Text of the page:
Buyer's agent duties and loyalties
What should a home buyer expect from a buyer's agent?
- Home buyers should be able to expect loyalty and confidentiality from a buyer's agent.
- The agent should promote your best interests and provide you with all available facts that could influence your decision about making an offer for a home.
- A buyer's agent will offer research materials that help you make a realistic offer.
- A buyer's agent should give you the "what if" scenarios about the clauses in a contract. The agent may recommend additional contract contingencies to protect your interests.
- A buyer's agent should track and handle many of the day-to-day needs required to get to closing (such as inspections, helping you find a lender, tracking the progress of the loan, working with the closing attorney or agent).
Your Contract with the Agent
An exclusive buyer agency agreement normally ties you to one agent. That means in some cases you may owe the agent a commission even if you switch to another agent or agency.
A non exclusive buyer agency lets you have multiple buyer agents without altering standard contracts, but some agents won't work in that capacity.
- The contract should cover a specific time period agreeable to both parties.
- The agreement should be in writing. It should outline the expectations of both the buyer and the real estate agent.
- The agreement can be far-reaching or cover listings only in a specific geographical area.
- The contract should address agent compensation. Buyer's agents are usually paid a portion of the seller's commission at closing, but not always. Ask how agents are paid in your area. What if you buy a for sale by owner property? Will you pay the agent's commission? If not, get it in writing now.
A buyer agency agreement is a binding contract. Be sure you understand every aspect of it before you sign.
When You Contact an Agent
- Verify that the agent can work as a buyer's agent.
- Ask the agent to explain the services you can expect if you make her your buyer's agent.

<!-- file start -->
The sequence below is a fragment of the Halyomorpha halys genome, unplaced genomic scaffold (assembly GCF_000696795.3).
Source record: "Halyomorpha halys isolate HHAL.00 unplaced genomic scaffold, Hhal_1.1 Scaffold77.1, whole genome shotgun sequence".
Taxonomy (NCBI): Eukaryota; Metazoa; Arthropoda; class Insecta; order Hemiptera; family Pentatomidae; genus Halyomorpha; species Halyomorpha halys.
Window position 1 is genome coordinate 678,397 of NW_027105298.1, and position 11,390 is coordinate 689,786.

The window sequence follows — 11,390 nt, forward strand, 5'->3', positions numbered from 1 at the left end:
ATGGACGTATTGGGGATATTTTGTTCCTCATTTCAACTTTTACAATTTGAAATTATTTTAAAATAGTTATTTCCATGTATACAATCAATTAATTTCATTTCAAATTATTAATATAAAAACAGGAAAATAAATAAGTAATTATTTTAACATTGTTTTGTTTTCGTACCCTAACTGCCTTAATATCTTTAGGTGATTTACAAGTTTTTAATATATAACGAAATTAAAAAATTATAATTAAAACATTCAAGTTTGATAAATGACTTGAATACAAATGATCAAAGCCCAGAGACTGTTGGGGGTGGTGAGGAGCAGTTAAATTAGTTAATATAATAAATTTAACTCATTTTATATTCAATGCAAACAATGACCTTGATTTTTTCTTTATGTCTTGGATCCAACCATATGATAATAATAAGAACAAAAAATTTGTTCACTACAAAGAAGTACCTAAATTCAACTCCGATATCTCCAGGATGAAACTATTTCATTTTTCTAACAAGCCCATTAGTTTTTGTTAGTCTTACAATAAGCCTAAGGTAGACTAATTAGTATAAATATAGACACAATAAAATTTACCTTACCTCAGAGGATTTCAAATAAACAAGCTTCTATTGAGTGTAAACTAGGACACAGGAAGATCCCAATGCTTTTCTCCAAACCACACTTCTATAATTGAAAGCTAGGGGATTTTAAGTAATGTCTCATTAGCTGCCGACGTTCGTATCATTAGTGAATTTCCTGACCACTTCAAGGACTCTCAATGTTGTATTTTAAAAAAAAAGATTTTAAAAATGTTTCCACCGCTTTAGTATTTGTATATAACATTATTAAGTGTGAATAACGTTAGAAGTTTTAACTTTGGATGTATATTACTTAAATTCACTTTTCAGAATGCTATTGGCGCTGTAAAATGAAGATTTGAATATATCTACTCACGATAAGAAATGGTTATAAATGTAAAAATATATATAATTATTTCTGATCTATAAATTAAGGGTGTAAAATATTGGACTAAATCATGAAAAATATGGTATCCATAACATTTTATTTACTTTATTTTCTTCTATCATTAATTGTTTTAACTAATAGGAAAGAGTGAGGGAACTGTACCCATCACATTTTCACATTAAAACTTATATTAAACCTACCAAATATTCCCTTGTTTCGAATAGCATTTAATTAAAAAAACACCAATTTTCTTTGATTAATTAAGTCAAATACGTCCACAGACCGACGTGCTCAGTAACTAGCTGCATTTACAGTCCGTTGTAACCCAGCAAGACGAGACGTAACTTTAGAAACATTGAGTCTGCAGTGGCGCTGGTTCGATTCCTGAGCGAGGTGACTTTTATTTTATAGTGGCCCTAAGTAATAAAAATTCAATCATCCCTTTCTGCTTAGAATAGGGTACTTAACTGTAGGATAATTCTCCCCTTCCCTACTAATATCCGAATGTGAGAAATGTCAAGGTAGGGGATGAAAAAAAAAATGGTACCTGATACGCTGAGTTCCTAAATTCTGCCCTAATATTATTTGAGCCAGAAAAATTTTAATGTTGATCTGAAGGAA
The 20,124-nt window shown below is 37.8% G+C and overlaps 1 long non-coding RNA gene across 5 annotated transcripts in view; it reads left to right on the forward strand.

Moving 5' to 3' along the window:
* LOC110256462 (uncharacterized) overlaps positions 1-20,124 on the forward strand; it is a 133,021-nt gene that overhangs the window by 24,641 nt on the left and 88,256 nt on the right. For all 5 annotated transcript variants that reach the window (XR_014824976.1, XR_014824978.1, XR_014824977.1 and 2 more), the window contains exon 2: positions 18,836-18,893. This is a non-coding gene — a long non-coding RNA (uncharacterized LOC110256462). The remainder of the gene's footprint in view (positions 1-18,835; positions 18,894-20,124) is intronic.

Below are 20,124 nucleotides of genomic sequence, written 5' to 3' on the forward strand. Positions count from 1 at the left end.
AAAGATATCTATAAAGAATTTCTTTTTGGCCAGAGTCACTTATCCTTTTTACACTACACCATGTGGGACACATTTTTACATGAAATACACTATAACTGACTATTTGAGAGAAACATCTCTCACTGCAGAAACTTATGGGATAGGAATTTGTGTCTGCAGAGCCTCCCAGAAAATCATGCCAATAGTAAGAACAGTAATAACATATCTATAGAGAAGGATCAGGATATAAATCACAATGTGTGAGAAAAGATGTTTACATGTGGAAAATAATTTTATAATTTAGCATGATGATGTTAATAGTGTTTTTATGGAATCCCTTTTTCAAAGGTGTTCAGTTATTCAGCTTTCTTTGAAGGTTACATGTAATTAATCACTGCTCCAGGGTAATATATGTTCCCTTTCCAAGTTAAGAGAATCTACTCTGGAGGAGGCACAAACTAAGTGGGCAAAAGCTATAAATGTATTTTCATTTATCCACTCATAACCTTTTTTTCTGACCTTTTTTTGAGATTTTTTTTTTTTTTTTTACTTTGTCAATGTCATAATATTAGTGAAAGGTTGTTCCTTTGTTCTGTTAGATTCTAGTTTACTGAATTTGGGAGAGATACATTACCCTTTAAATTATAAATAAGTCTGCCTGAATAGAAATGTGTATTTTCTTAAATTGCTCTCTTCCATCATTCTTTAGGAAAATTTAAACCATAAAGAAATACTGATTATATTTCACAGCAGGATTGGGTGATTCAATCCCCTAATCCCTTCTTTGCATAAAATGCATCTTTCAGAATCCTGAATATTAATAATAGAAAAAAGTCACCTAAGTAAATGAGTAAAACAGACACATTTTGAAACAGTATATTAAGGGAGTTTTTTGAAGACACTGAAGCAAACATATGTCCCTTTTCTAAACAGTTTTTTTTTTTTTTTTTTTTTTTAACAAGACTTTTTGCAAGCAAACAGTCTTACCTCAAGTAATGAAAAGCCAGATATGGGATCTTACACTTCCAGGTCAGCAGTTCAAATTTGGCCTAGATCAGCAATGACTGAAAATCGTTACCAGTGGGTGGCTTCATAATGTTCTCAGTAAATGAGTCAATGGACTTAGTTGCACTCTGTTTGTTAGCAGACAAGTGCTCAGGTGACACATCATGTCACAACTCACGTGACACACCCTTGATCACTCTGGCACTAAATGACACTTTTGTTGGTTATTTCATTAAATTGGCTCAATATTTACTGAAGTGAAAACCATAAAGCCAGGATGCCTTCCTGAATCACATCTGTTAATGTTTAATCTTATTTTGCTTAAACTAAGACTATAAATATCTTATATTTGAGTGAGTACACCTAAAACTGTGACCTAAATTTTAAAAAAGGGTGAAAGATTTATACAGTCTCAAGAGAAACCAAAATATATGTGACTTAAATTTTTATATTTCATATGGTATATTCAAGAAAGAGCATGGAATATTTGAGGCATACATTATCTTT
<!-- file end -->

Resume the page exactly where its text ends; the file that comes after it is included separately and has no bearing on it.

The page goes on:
- Ask for a blank copy of the buyer agency contract and take a day or two to study it. If some aspects of the contract concern you, ask the agent to delete or alter them.
- Find out how dual agency is handled.
- Don't let anyone pressure you into signing an agreement that doesn't feel right.
The Bottom Line
Don't sign a buyer agency agreement until you know the agent is the right one for your needs. Some states allow agents to initially work under an oral buyer agency agreement, but you'll usually need to put it in writing before making an offer.
An alternative is to allow the agent to work as a seller's agent until you feel comfortable signing an agreement. Do not disclose confidential information to a seller's agent.
Hiring a Buyer's Agent
Any real estate agent can sell you a home, but a good buyer's agent can offer advice on every aspect of your purchase, including details about realistic pricing and negotiation strategies.
What Can a Buyer's Agent Do
- Agent's duty is to get the best possible price and terms for the buyer.
- Agent must disclose all material facts about property (bad roof, plumbing problems, etc.)
- Agent should disclose personal facts that indicate sellers will accept a reduced price (such as impending divorce, foreclosure, etc.)
Seller's Agents Have Different Obligations
- Agent's duty is to get the price and sales terms sought by the seller.
- Agent must disclose material facts.
- Agent cannot disclose personal information about sellers without permission.
Benefits of Homeownership
Home owners provide stability. Owners typically stay in their home 12 years whereas renters stay no more than three years. U.S. Census American Housing Surveys.
Home ownership builds confidence. Owners possess significantly higher levels of self-confidence than renters. Rossi and Weber National Survey of Families.
Home owners create positive environments for families. Children of home owners are 59% more likely to become homeowners. Their children are also 25% more likely to graduate from high school and 116% more likely to graduate from college. Boehm & Schlottmann, University of Tennessee.
Home ownership improves neighborhoods. Owners are 28% more likely to improve their home and 10% more likely to participate in solving local problems. George Galster, “Land Economics” and DiPasquale & Glaeser, Harvard’s Joint Center for Housing Studies.
Home owners are more involved in civic affairs: including voting in the last election and knowing their elected officials. DiPasquale & Glaeser, Harvard’s Joint Center for Housing Studies.
Home ownership builds wealth. The median net worth of most modest-income owners is almost $60,000 compared to less than $10,000 for renters in the same income group. The Federal Reserve Board – Survey of Consumer Finance.
Home ownership provides tax benefits. The typical home owner that pays a $1,000 house payment will realize tax savings of about $120 each month.
The table below will help you see how much you'll spend in rent over the next 1, 5, 10, & 15 years.
Wouldn't you rather put that money into your own home and build equity in a secure investment?
If your current